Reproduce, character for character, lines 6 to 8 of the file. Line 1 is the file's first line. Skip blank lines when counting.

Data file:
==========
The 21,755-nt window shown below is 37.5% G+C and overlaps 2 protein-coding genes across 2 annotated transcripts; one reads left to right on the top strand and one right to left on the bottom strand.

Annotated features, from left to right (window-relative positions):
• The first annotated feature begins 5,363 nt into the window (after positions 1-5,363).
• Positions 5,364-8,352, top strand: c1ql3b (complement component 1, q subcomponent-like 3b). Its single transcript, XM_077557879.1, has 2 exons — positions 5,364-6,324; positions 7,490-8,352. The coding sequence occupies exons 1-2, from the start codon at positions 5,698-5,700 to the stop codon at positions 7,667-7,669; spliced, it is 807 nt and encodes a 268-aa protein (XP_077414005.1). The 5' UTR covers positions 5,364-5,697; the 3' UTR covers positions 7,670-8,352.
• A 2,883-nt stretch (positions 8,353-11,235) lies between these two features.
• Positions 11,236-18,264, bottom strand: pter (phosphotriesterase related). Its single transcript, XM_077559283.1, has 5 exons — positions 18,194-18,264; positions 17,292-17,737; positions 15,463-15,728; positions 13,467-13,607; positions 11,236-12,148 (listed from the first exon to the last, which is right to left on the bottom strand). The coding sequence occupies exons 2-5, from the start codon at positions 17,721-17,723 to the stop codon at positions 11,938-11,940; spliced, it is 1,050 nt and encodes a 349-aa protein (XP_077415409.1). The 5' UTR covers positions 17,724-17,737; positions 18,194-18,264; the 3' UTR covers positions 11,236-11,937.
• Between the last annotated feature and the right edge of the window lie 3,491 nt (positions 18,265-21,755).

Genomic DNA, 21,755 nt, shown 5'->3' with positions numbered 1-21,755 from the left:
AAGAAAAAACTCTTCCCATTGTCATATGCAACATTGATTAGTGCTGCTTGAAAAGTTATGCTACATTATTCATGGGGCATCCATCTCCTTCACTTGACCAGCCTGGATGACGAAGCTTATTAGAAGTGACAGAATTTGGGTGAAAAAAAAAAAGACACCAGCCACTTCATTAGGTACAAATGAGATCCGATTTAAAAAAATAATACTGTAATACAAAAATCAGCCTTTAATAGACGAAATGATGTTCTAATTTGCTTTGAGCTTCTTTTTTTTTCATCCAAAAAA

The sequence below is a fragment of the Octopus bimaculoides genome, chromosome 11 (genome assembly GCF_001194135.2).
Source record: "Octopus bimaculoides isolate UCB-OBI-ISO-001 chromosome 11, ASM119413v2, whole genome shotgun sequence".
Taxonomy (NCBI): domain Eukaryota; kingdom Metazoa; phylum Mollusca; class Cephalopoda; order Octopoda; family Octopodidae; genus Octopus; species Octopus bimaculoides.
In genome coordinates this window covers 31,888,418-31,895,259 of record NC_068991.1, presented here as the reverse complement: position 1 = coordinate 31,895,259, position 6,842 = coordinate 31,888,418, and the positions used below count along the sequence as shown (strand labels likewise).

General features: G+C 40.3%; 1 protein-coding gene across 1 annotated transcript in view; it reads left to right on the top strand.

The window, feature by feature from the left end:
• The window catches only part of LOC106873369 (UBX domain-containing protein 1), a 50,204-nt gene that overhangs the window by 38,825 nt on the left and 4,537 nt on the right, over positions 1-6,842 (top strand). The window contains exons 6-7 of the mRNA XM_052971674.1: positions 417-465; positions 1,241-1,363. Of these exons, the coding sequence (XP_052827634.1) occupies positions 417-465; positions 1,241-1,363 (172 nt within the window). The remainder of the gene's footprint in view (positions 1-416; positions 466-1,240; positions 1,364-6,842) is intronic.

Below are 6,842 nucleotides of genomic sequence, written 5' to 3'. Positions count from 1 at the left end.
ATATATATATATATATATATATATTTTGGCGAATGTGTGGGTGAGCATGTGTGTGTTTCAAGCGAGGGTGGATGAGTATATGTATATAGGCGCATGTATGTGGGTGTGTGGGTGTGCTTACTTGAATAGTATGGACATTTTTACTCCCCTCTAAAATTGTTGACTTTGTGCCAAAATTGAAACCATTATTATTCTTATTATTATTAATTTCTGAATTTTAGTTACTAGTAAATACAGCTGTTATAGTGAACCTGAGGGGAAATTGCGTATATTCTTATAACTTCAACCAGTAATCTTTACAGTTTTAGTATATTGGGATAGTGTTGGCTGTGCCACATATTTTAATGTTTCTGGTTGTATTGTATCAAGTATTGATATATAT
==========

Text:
• Positions 11,236-18,264, bottom strand: pter (phosphotriesterase related). Its single transcript, XM_077559283.1, has 5 exons — positions 18,194-18,264; positions 17,292-17,737; positions 15,463-15,728; positions 13,467-13,607; positions 11,236-12,148 (listed from the first exon to the last, which is right to left on the bottom strand). The coding sequence occupies exons 2-5, from the start codon at positions 17,721-17,723 to the stop codon at positions 11,938-11,940; spliced, it is 1,050 nt and encodes a 349-aa protein (XP_077415409.1). The 5' UTR covers positions 17,724-17,737; positions 18,194-18,264; the 3' UTR covers positions 11,236-11,937.
• Between the last annotated feature and the right edge of the window lie 3,491 nt (positions 18,265-21,755).

Genomic DNA, 21,755 nt, shown 5'->3' with positions numbered 1-21,755 from the left: